The NY Times article Telescope to Seek Earthlike Planet in Alpha Centauri System describes a proposed effort to put a telescope into orbit fairly quickly with a narrowly defined purpose - to look for planets in the Alpha Centauri system, which is about 4.37 lightyears away from Earth.

The funding, design, assembly and space deployment fairly quickly is made possible in part by the narrowly defined purpose and the compelling public interest in this particular question.

I got out my box of envelope-backs and did the following. Since there is no air, there's no need for adaptive optics so the standard diffraction limit applies. For an Airy disk:

$$ \theta \approx 1.22 \frac{\lambda}{d} $$

The article describes the telescope as washing machine-sized, with an aperture of 20 inches, or about 50 cm. If I choose a visible wavelength of 500nm, I get a resolution of about 1.22 microradians ($\mu$R). 4.37 lightyears is about 4.13E+13 km or 2.76E+05 AU.

That makes the airy disk about 0.34 AU at Alpha Centauri. The actual point spread function of a telescope depends not only on the theoretical diffraction of the aperture, but diffraction from secondaries and supports within the aperture, on aberrations due to imperfectly shaped optical surfaces and scatter and haze due to nano-roughness of mirror surfaces. (see below)

Could a 20 inch telescope and associated experiment package be put together quickly that could actually resolve (or "make out" as the article says) an Earth-like planet in the Alpha Centauri system from space? If so, what is it exactly that it could do that can't be done from any existing telescope in orbit or on Earth?

A rendering of the compact exoplanet imaging telescope Project Blue

above: "A rendering of the compact exoplanet imaging telescope Project Blue plans to launch into orbit and aim at Alpha Centauri. Credit Project Blue" from here.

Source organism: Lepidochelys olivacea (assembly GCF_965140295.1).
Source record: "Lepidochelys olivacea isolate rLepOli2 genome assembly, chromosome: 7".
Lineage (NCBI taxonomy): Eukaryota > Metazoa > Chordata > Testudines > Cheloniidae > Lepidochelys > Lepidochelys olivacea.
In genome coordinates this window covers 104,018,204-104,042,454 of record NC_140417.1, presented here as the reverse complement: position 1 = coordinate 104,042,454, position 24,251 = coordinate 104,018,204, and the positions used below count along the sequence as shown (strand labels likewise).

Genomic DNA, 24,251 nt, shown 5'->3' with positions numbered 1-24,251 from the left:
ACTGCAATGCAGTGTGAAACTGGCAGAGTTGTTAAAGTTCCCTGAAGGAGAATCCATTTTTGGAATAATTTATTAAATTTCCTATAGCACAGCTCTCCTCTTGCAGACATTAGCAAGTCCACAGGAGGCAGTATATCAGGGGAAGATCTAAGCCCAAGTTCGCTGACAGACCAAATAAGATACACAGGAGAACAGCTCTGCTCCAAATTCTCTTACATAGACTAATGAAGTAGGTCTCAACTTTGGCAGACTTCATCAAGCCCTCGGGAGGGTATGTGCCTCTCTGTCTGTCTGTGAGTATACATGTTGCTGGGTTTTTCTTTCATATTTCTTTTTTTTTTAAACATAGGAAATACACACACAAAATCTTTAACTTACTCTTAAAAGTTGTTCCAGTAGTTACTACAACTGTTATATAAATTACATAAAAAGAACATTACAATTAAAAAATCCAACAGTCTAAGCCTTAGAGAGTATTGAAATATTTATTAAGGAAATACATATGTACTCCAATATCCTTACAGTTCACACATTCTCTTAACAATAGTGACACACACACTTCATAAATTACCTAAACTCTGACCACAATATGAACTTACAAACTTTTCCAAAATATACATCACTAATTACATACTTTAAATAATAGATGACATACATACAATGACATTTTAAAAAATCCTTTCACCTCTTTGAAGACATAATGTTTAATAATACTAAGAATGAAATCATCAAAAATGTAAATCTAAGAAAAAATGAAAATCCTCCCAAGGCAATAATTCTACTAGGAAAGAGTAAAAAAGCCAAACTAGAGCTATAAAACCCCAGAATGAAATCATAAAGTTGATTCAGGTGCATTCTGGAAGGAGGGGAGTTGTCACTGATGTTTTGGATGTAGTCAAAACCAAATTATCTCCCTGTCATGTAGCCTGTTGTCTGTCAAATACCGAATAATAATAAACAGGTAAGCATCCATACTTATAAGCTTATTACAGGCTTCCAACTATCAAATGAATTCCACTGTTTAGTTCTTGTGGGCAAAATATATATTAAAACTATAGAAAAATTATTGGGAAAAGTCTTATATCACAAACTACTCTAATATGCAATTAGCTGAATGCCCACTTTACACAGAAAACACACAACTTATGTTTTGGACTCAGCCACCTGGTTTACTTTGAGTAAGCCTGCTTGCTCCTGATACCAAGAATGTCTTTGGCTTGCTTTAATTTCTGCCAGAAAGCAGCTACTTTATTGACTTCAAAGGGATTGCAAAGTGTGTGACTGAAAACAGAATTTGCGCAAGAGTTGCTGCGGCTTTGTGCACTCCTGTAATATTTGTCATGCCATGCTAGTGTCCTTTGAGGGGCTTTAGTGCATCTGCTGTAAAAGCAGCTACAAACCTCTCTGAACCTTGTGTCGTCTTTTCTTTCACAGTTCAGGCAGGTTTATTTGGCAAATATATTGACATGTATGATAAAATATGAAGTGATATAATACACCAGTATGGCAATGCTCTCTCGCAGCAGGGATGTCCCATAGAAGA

It jumps out that the secondary is mounted off-axis, which can have mechanical and optical advantages (e.g. diffraction) but would probably limit the image quality to a narrow field of view, which might be OK for a single-target telescope if there are suitable calibration targets nearby.

A nice discussion of the point spread function of the Hubble space telescope can be found here: 20 years of Hubble Space Telescope optical modeling using Tiny Tim (Krist et al 2011, Proc. of SPIE Vol. 8127 81270J-1), and the reduction of scatter and haze from mirror nano-roughness by using refractive optics (lenses) is addressed by the DRAGONFLY instrument. See also What (actually) is the " deprojected half-light radius" of this almost-all-dark-matter Galaxy?

  • $\begingroup$ Proxima Centauri b has been discovered via radial velocities, there's no way you're gonna get enough contrast to directly see it. $\endgroup$ Commented Oct 15, 2016 at 3:15
  • $\begingroup$ @AtmosphericPrisonEscape if you say so, but come back in a day or two - there may be an answer or two to the contrary. $\endgroup$
    – uhoh
    Commented Oct 15, 2016 at 3:22
  • $\begingroup$ One problem is that - in the popular media, popular media writers utterly confuse "actual imaging" ("a picture of") with detection using transiting and so on. The NY Times is so profoundly inaccurate, I'm not sure if it's worth bothering either way with the article! $\endgroup$
    – Fattie
    Commented Oct 15, 2016 at 11:45
  • 1
    $\begingroup$ Hi Uhoh; I guess opinions differ, but sure; not the place for a debate here. Just as a general point then, it's a "infuriating problem of our day!" that reports on exoplanet technology, constantly confuse direct-imaging with detection methods. Cheers! $\endgroup$
    – Fattie
    Commented Oct 15, 2016 at 11:56
  • 1